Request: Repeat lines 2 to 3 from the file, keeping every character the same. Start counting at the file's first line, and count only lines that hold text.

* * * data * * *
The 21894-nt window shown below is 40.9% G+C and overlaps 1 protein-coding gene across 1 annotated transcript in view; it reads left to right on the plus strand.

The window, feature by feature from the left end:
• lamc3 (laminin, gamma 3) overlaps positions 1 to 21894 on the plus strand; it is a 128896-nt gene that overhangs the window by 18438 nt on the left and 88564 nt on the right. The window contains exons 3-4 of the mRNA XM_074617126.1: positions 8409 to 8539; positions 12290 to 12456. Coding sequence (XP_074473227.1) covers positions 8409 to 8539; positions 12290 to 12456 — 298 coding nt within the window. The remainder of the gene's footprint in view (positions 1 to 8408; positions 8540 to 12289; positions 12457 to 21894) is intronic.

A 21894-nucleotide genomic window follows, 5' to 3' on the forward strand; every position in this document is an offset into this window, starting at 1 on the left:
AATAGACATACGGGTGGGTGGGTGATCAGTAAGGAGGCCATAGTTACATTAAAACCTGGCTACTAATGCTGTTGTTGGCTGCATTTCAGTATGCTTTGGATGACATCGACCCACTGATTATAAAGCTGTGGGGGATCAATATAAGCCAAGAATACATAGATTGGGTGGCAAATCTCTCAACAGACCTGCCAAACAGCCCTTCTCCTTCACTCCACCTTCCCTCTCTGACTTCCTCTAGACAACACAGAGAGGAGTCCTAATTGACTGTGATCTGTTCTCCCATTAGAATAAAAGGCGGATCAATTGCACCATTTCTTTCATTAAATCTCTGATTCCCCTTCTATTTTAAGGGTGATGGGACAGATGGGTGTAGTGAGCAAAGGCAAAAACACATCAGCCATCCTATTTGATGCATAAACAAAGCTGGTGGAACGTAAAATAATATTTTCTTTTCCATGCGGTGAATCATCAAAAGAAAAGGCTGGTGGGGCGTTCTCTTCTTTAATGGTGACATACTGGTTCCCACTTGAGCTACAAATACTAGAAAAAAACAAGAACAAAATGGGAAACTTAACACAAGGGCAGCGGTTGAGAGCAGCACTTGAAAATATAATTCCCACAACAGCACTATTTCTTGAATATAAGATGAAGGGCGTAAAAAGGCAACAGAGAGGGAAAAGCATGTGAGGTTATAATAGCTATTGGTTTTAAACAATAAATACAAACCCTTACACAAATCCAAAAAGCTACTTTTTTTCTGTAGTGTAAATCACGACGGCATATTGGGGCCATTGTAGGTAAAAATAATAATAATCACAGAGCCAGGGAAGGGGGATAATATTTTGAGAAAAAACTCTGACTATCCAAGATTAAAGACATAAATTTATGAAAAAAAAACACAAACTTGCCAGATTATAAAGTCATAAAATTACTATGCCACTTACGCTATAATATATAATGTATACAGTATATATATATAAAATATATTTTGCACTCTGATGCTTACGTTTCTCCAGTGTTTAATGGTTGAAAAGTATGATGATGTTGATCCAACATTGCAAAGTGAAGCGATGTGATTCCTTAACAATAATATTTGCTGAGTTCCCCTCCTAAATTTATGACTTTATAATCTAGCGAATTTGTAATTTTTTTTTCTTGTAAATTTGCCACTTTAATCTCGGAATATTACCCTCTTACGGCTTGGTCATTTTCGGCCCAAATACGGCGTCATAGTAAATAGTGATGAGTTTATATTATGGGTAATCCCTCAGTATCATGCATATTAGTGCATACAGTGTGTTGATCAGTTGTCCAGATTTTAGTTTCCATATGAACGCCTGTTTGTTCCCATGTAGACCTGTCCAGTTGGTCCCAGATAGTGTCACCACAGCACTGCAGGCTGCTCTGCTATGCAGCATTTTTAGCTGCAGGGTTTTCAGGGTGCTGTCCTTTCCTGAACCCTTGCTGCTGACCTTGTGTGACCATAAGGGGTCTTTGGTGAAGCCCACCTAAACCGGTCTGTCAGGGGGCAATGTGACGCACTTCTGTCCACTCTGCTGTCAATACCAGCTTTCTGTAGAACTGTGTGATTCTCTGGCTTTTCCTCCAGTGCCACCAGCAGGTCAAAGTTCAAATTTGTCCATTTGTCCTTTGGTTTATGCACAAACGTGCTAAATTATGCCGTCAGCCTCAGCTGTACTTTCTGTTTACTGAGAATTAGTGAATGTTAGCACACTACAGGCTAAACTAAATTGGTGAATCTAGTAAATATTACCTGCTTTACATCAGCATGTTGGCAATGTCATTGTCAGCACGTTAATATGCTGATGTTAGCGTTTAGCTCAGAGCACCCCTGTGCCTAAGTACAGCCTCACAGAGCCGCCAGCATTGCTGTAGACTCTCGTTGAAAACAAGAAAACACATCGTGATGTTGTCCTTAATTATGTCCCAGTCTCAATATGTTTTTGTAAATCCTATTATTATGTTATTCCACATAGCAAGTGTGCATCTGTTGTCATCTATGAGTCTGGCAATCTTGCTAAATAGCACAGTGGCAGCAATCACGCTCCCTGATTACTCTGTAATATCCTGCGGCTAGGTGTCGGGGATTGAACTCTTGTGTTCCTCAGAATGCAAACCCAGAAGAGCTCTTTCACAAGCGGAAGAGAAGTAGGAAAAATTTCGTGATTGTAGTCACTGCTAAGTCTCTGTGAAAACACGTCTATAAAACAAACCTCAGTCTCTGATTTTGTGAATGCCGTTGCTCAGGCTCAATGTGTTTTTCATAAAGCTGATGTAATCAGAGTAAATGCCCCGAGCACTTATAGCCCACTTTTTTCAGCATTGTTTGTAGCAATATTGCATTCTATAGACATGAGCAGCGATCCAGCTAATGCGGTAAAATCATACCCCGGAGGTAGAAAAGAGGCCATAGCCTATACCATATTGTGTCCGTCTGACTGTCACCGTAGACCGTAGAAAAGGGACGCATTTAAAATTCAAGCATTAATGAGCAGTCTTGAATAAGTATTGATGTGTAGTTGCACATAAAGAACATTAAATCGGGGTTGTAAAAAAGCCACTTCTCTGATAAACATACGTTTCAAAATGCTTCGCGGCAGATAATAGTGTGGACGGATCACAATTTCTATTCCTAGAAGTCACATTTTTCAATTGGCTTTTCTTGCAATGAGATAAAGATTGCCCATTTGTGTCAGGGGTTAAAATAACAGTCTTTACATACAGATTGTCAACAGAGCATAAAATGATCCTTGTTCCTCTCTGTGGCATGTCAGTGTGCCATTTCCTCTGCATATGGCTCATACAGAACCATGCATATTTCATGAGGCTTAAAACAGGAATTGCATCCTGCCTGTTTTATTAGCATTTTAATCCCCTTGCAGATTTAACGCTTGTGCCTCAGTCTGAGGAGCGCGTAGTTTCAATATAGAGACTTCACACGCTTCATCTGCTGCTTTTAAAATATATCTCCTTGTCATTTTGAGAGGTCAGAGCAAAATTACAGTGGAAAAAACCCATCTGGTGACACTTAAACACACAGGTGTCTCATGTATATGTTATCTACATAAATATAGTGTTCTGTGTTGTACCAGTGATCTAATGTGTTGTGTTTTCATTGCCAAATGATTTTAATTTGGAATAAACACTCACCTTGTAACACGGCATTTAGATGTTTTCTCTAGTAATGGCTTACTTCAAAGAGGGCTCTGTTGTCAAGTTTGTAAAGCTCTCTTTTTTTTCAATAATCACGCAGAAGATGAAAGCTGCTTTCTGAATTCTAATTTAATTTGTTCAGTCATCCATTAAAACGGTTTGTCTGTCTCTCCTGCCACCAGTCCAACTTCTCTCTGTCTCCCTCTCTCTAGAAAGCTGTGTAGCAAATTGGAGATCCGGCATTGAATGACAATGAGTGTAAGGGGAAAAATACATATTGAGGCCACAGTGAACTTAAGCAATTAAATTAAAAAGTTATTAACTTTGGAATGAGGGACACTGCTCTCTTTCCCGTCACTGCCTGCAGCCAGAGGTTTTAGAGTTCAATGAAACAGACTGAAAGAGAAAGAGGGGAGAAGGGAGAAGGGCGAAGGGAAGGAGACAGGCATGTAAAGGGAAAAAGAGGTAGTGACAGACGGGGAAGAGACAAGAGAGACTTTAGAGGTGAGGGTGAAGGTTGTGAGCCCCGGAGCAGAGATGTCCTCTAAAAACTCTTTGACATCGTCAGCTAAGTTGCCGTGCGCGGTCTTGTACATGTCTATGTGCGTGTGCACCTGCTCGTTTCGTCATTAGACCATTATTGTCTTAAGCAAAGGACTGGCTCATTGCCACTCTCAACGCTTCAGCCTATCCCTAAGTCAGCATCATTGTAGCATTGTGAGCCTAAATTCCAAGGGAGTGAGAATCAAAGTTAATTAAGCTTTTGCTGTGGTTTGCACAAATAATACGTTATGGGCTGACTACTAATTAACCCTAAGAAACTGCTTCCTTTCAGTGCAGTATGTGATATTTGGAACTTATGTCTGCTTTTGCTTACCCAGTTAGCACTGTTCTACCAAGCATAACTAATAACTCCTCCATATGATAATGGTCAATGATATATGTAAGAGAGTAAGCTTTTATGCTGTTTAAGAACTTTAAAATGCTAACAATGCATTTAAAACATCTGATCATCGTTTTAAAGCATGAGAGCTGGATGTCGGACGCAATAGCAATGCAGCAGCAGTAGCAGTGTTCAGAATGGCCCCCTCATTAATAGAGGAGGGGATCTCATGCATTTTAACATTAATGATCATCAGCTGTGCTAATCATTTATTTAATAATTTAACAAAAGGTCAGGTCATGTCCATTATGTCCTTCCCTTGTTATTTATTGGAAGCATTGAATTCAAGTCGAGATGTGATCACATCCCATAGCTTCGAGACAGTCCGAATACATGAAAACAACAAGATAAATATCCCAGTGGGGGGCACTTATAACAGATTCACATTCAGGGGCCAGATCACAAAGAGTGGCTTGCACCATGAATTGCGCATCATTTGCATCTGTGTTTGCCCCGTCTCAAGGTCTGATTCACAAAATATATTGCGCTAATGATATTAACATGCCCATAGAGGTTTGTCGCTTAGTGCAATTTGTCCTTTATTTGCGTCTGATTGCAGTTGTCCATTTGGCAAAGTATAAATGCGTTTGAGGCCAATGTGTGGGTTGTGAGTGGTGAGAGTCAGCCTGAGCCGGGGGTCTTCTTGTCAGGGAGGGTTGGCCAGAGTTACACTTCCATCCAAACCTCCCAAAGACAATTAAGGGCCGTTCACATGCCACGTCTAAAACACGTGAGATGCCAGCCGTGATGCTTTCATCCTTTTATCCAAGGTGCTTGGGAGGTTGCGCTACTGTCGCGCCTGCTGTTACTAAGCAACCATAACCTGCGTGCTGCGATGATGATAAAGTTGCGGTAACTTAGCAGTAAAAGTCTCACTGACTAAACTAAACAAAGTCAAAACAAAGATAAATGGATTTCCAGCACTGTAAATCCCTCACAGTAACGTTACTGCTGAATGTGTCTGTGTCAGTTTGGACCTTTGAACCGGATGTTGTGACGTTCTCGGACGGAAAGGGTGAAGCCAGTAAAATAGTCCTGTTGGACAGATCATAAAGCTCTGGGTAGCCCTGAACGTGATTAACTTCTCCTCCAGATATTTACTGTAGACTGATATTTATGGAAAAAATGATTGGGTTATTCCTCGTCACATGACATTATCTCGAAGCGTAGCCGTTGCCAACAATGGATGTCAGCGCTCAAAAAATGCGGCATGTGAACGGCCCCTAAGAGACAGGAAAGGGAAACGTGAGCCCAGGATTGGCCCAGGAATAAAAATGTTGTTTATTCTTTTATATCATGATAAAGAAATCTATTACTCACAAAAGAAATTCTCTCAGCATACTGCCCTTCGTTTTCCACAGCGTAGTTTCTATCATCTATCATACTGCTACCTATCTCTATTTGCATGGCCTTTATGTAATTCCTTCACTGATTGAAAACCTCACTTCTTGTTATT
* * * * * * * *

The window, feature by feature from the left end:
• lamc3 (laminin, gamma 3) overlaps positions 1 to 21894 on the plus strand; it is a 128896-nt gene that overhangs the window by 18438 nt on the left and 88564 nt on the right. The window contains exons 3-4 of the mRNA XM_074617126.1: positions 8409 to 8539; positions 12290 to 12456. Coding sequence (XP_074473227.1) covers positions 8409 to 8539; positions 12290 to 12456 — 298 coding nt within the window. The remainder of the gene's footprint in view (positions 1 to 8408; positions 8540 to 12289; positions 12457 to 21894) is intronic.